2010 tied 2005 as the hottest year on record, according to reports last week. The news came as flood waters overwhelmed Queensland, Australia and mudslides killed hundreds in southeast Brazil. The natural disasters were made worse by global warming, scientists told ABC News.
Meanwhile, a new poll shows only 40% of Americans believe global warming is caused by human activity. And New York Times environmental blogger Andy Revkin said in 2010 “global warming, the greatest story rarely told, had reverted to its near perpetual position on the far back shelf of the public consciousness — if not back in the freezer.”
Is that how it is for you? Is climate change even on your radar screen as a business? And if it is, are you doing something about it? Or are you treating it like some harmless object along the distant horizon?
What your brand can do
I won’t make an argument for why you or your business should care about climate change. I’ll leave that to authors like Bill McKibben, whose 2010 book “Eaarth” is an unsparing description of a world already scarred by global warming and a guide to how we must now live in it.
What I would offer are five ways your business brand can engage stakeholders on climate change. After all, a large minority of Americans believes humans are causing global warming and increasing numbers of customers are holding business accountable. On the opportunity side, brand differentiation around climate change is there for the taking in many markets.
- Brand as promise: You can’t waffle on climate change. Choose to believe the scientific evidence and climate scientists like this one who states unequivocally, ”We’re observing the climate changing – it’s happening, it’s real, it’s a fact.” Take a stand. Let your stakeholders know your business cares deeply about the trajectory of the world’s climate. Then show them what you’re doing about it through your products, services, operations and culture.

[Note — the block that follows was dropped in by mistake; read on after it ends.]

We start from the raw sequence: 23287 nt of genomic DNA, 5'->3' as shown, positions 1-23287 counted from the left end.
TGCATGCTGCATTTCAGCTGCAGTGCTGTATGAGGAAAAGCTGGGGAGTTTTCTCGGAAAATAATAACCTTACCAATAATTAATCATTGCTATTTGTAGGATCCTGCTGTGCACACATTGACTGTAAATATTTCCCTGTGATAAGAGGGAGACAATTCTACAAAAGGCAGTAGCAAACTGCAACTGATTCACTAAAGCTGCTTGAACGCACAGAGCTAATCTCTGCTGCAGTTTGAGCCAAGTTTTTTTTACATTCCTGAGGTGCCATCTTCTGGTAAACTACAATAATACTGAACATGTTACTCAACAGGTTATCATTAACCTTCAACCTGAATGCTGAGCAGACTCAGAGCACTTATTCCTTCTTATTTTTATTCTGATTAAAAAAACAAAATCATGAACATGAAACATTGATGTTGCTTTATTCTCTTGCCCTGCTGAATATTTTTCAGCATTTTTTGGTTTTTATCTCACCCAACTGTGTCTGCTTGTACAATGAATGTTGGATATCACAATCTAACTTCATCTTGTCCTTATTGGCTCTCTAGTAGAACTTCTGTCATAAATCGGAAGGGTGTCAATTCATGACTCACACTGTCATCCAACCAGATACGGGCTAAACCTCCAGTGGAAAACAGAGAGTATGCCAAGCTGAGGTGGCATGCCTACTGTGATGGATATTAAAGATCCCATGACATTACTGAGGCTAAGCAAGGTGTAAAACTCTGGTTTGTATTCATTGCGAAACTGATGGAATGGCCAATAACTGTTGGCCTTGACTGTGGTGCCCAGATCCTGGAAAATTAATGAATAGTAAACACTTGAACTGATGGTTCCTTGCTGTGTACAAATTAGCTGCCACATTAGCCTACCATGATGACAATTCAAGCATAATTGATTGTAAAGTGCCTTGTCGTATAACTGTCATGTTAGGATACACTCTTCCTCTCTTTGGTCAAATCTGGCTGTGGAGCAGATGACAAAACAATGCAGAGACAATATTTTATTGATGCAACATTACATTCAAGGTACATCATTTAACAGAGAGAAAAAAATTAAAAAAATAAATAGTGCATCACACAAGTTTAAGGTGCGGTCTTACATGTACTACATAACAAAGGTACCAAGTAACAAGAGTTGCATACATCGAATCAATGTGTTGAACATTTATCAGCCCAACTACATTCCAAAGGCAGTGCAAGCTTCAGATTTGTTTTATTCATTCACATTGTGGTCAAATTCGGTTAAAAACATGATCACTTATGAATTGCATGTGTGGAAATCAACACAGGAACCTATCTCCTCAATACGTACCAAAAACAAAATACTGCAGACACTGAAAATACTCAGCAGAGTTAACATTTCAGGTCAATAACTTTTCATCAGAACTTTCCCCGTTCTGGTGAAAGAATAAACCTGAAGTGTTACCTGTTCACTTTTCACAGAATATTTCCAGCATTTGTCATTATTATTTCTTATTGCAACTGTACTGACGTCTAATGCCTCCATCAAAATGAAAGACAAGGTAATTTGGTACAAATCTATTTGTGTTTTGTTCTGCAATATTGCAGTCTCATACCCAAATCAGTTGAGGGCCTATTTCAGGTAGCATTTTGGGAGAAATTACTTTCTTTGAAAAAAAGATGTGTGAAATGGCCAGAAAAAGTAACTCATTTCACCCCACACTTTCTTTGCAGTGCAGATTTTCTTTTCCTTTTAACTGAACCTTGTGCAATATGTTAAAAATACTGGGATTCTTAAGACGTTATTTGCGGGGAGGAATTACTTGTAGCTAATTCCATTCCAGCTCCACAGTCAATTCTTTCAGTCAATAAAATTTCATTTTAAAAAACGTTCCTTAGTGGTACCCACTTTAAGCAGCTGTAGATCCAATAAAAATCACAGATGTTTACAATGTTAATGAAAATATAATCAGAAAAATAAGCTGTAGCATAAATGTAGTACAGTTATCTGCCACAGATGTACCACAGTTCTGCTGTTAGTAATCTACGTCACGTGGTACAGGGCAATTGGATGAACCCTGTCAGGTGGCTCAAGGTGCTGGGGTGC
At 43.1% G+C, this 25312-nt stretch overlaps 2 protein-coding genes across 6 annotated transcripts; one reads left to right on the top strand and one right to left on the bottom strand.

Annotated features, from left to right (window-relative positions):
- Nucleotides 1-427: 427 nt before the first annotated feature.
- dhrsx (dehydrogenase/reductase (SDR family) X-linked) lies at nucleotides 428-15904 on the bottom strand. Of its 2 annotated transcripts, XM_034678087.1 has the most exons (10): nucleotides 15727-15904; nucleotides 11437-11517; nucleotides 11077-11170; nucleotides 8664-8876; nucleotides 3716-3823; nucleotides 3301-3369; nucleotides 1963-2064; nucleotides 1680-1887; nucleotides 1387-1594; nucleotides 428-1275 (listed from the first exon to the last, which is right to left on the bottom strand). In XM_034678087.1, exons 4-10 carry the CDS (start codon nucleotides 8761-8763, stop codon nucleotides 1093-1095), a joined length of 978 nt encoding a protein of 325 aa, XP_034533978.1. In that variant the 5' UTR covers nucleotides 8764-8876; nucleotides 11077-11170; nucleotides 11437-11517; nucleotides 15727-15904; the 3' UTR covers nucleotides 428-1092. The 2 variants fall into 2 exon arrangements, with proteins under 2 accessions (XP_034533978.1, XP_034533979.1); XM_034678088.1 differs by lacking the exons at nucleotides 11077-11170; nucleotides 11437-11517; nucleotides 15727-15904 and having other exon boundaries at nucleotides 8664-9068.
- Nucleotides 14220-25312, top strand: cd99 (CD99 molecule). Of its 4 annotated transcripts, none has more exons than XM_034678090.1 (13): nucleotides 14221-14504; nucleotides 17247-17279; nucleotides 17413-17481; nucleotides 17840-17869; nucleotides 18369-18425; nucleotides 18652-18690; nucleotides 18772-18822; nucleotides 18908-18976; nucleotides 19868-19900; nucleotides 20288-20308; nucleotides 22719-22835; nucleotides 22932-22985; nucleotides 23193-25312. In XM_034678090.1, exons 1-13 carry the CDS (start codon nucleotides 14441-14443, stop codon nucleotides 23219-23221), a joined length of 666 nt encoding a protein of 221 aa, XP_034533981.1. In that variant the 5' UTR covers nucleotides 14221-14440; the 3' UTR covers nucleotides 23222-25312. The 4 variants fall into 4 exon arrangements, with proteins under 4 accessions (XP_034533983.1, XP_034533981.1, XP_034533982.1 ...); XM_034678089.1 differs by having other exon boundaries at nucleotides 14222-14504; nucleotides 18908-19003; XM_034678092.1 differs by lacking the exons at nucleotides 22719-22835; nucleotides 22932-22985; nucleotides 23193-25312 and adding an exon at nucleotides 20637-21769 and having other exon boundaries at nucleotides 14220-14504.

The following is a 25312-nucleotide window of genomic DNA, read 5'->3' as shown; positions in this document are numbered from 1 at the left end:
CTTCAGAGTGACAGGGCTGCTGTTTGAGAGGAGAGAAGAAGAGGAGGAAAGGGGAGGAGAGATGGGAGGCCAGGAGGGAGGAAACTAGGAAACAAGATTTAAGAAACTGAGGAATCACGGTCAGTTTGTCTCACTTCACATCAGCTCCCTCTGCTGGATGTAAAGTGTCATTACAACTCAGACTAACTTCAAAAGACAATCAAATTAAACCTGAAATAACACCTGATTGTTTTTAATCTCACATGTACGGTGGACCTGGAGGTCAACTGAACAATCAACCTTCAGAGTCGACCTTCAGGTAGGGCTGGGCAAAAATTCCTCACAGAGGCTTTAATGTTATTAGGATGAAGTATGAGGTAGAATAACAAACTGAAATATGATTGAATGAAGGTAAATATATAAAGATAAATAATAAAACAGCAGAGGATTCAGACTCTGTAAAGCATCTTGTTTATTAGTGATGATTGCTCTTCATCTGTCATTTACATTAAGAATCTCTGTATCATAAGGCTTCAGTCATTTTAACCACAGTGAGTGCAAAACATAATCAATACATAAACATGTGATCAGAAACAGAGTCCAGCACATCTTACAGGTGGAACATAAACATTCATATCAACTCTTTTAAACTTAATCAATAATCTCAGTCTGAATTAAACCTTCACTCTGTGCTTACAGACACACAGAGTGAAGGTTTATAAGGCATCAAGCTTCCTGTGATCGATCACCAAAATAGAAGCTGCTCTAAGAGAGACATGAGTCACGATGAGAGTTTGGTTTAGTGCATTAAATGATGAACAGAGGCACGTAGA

- Brand as meaning: Customers, employees and, indeed, all stakeholders are in constant search for meaning. That’s life. Connect what you’re doing on climate change to what matters to your stakeholders. And what matters to most of us is that we and those we care about achieve happiness and avoid suffering. The climate is now on a very unhappy path. Be an example for a different way forward.
- Brand as emotion: We all experience basic emotions such as joy, love, anger, sadness, surprise and fear. For many of us, the thought of climate change overwhelms us and triggers undesirable emotions. How much more desirable is a brand that taps into the joy and satisfaction in caring for our planet and its current and future inhabitants?
- Brand as story: Humans connect through stories. It’s how we entertain, educate, preserve our cultures and instill values. Your brand is a story. Place it within the Mother of All 21st Century Stories — climate change — and watch as new, meaningful and emotional connections get made.
- Brand as experience: No matter what we tell others about our brands, what determines their fates are the experiences others have of them. When someone interacts with your business or product, they experience your brand as a promise kept or a promise broken. Promise to be on the right side of climate change and then give others the experience of standing with you — and you with them — in creating a world hospitable to all.